Adam Ferguson was a Scottish philosopher of the enlightenment period. A contemporary of Adam Smith, he wrote An Essay on the History of Civil Society. In his essay he said: "...nations stumble upon establishments, which are indeed the result of human action, but not the execution of any human design." This key insight helped others, such as F. A. Hayek, develop the concept of an unplanned yet orderly society (spontaneous order). Thus Adam Ferguson is a substantial figure in the natural law line of continuity that runs from the Stoics to recent books such as Bionomics. Ferguson's writings remind us that Civil Society does not require human design, but it does require human understanding lest we disrupt the progressive capabilities that are inherent in the nature of Civil Society. Ferguson also merits our attention for his observations on moral philosophy. He noted, for example, the tendency for those involved in a relatively safe and successful commercial society to pursue matters of self interest (making and spending money) and disregard matters of honor (civic responsibilities).
Regarding the public interest and liberty Ferguson states: "The public interest is often secure, not because individuals are disposed to regard it as the end of their conduct, but because each, in his place, is determined to preserve his own. Liberty is maintained by the continued differences and oppositions of numbers, not by their concurring zeal in behalf of equitable government."
The mission of AFI is to encourage people to read about, think about, and talk about ideas that impact Civil Society. Civil Society is a voluntary association of people organized under law. It is an association composed of or shared by individuals, living and participating in a common community. Mass society, on the other hand, is a mechanistic or bureaucratic organization of people and resources characterized by a lack of communal relationships and a sense of anonymity. Our society today has many of the characteristics of a mass society. Can we change things for the betterment of all? If we can, the first step must certainly be to learn more about the nature of the problem. Our learning must seek truth about Civil Society through reason and knowledge, while attempting to avoid the easier paths of cynicism and fanaticism. Therefore, AFI will take the following steps:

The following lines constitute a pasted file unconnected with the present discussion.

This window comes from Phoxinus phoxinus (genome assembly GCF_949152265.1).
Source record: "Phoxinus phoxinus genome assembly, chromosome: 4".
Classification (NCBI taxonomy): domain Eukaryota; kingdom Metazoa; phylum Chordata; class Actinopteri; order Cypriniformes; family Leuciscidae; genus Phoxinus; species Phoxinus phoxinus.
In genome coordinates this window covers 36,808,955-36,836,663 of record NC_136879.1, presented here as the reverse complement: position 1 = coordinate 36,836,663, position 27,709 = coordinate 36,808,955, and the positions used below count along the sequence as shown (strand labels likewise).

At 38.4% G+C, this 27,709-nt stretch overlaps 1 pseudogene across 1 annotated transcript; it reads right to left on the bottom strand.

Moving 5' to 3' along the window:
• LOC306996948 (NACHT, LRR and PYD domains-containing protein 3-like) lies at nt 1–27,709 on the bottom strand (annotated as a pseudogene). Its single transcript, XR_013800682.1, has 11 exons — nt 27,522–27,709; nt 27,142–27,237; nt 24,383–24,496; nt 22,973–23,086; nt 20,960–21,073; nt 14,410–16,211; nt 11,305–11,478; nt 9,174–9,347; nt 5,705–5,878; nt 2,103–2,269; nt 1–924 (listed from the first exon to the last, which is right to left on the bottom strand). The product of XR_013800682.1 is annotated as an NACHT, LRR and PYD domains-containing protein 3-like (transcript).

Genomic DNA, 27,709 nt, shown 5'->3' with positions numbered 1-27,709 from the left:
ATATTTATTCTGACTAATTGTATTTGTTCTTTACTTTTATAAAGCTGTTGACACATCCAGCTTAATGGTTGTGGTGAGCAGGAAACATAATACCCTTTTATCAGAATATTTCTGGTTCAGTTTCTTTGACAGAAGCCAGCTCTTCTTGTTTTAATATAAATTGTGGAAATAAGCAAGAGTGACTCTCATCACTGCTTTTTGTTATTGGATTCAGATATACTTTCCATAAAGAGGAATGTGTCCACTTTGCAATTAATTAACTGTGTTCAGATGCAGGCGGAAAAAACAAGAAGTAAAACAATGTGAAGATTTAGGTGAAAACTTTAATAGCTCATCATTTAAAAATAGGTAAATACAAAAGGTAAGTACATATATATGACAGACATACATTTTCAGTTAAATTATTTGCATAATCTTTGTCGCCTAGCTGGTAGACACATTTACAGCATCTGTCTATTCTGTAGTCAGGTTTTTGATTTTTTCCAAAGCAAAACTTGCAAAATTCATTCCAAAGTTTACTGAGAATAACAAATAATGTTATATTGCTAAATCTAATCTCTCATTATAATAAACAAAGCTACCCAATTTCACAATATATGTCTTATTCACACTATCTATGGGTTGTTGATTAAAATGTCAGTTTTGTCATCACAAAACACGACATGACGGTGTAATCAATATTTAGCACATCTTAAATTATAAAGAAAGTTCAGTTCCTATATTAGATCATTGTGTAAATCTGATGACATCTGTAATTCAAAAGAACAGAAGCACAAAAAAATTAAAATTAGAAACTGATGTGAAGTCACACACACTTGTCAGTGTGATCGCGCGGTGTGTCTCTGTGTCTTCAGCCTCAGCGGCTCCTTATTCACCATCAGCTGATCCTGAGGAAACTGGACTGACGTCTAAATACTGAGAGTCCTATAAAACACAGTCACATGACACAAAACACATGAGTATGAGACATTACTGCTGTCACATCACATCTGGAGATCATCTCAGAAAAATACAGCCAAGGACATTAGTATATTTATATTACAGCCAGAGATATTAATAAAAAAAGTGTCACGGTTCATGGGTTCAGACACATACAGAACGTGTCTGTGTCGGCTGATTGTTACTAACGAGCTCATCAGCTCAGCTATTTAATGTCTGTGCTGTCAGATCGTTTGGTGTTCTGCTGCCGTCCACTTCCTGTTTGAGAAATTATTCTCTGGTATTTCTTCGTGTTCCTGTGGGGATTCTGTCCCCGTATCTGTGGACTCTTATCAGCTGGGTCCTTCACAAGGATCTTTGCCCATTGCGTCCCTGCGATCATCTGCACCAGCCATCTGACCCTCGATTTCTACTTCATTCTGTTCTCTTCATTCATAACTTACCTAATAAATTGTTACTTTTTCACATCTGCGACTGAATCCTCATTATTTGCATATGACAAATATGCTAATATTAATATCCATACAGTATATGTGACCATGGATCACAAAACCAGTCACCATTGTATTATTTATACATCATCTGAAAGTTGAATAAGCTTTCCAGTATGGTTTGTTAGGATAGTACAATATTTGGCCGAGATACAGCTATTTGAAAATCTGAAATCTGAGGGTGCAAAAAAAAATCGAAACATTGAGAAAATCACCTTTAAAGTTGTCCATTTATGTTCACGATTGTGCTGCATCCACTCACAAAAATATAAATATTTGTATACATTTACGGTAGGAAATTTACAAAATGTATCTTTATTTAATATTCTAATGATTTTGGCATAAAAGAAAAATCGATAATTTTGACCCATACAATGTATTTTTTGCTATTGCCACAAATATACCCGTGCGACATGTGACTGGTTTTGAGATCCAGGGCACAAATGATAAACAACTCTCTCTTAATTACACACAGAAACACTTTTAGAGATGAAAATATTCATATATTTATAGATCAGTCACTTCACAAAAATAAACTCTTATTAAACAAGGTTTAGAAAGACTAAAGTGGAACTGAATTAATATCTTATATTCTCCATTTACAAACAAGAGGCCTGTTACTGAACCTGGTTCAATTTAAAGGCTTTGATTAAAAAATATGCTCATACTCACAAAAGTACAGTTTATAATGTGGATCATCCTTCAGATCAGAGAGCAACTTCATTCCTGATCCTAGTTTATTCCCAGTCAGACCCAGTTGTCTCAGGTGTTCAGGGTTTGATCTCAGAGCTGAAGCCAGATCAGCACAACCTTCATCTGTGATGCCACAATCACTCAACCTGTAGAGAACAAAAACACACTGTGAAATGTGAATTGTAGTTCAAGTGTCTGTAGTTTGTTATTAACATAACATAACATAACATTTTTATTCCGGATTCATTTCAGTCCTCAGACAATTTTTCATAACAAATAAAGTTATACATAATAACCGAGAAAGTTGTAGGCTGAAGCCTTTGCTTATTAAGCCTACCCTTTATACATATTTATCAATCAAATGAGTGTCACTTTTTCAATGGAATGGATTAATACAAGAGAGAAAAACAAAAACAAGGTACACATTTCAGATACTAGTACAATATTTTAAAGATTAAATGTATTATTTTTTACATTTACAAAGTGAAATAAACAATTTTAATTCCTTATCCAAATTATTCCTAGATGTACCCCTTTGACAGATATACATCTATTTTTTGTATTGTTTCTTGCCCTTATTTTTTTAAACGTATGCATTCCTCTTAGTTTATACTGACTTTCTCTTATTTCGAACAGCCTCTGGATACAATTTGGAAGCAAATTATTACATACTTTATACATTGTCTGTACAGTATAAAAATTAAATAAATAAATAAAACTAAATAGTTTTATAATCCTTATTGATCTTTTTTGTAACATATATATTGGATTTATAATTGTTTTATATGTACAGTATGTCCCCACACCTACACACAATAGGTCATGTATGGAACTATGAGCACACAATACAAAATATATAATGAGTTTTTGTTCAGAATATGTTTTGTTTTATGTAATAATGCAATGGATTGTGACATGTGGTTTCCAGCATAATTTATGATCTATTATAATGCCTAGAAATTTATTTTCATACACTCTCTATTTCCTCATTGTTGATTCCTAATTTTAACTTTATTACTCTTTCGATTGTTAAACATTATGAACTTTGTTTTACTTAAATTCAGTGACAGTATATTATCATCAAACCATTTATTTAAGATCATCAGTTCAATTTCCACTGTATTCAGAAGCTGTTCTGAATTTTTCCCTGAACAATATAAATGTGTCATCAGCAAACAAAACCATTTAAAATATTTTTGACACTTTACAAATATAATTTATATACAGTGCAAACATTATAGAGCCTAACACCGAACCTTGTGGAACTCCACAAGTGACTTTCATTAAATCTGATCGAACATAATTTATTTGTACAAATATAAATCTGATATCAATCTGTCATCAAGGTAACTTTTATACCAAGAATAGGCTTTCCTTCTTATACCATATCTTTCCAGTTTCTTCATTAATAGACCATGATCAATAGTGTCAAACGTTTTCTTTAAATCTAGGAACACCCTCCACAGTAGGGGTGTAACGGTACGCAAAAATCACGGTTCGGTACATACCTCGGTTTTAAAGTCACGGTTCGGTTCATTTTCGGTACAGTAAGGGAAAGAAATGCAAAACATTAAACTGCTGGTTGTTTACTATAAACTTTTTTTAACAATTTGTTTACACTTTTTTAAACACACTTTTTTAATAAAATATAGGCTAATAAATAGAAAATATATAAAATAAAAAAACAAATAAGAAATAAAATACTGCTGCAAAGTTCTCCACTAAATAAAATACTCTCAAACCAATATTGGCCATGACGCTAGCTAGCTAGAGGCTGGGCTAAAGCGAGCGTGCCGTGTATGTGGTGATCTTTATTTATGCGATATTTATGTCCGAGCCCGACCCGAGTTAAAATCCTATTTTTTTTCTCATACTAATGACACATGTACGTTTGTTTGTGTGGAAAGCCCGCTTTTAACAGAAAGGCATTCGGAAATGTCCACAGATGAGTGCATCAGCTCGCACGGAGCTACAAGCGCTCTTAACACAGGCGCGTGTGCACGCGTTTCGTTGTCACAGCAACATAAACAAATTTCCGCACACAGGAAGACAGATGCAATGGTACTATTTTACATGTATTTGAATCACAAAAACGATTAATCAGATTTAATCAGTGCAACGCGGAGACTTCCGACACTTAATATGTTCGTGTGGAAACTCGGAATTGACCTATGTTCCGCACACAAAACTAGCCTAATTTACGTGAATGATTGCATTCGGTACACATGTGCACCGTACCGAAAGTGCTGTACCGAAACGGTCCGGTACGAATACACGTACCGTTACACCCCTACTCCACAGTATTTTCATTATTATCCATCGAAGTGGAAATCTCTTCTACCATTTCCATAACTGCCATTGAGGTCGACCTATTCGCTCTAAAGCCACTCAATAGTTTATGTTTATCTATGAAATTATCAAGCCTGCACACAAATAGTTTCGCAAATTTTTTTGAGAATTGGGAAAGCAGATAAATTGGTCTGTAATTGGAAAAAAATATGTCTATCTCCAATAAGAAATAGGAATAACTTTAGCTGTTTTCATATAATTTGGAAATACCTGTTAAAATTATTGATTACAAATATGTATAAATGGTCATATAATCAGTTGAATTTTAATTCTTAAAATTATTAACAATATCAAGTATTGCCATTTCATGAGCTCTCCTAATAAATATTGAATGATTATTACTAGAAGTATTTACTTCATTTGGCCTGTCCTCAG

First, we want to make thinking and learning about Civil Society fun and entertaining. Thus, our AFI Mars Hill Cafe will be a place where people can go to get information (audio and video tapes, books, and periodicals), have some coffee, etc., and perhaps engage in stimulating and meaningful conversation or discussion.
Second, we want to provide some structure to this learning process. Our course "On Civil Society," consists of 9 books in several disciplines (history, philosophy, economics). Students can demonstrate their proficiency by passing a true/false exam and subsequently receive the designation Student of Civil Society, Instructor of Civil Society, and Philosopher of Civil Society. Each level involves the study of three books.
Third, we want to sponsor research and publication in the new discipline of "Socionomics". The Tucson Center for Socionomic Research(TCSR) is a division of AFI. This global cyber-center think tank will be dedicated to the study and promotion of Socionomics.
Fourth, we want to help integrate the various efforts to learn and teach about Civil Society. Many organizations, disciplines, and individuals are interrelated. AFI will sponsor workshops, seminars, and other events in order to bring people and their ideas together. We look forward to your participation in these mutually beneficial exchanges of ideas and perspectives.